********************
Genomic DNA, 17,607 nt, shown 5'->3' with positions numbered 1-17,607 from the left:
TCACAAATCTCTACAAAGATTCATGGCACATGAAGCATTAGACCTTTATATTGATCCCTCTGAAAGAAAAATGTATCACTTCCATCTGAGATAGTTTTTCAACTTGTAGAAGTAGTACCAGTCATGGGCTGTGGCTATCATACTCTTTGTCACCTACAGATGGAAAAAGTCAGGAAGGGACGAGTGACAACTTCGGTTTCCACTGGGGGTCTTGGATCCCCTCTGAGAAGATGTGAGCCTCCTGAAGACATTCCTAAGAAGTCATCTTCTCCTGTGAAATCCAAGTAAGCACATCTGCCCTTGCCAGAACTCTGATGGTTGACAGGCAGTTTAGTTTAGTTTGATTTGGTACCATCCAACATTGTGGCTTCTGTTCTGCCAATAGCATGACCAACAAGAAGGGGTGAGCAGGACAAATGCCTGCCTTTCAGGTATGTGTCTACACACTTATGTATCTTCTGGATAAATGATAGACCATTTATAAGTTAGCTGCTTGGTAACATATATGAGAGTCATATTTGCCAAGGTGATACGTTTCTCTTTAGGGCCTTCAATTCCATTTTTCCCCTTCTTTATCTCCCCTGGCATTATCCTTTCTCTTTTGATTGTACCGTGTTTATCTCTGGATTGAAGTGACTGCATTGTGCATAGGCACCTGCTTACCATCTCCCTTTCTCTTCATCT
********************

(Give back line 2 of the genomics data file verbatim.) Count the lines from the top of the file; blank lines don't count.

TCACAAATCTCTACAAAGATTCATGGCACATGAAGCATTAGACCTTTATATTGATCCCTCTGAAAGAAAAATGTATCACTTCCATCTGAGATAGTTTTTCAACTTGTAGAAGTAGTACCAGTCATGGGCTGTGGCTATCATACTCTTTGTCACCTACAGATGGAAAAAGTCAGGAAGGGACGAGTGACAACTTCGGTTTCCACTGGGGGTCTTGGATCCCCTCTGAGAAGATGTGAGCCTCCTGAAGACATTCCTAAGAAGTCATCTTCTCCTGTGAAATCCAAGTAAGCACATCTGCCCTTGCCAGAACTCTGATGGTTGACAGGCAGTTTAGTTTAGTTTGATTTGGTACCATCCAACATTGTGGCTTCTGTTCTGCCAATAGCATGACCAACAAGAAGGGGTGAGCAGGACAAATGCCTGCCTTTCAGGTATGTGTCTACACACTTATGTATCTTCTGGATAAATGATAGACCATTTATAAGTTAGCTGCTTGGTAACATATATGAGAGTCATATTTGCCAAGGTGATACGTTTCTCTTTAGGGCCTTCAATTCCATTTTTCCCCTTCTTTATCTCCCCTGGCATTATCCTTTCTCTTTTGATTGTACCGTGTTTATCTCTGGATTGAAGTGACTGCATTGTGCATAGGCACCTGCTTACCATCTCCCTTTCTCTTCATCT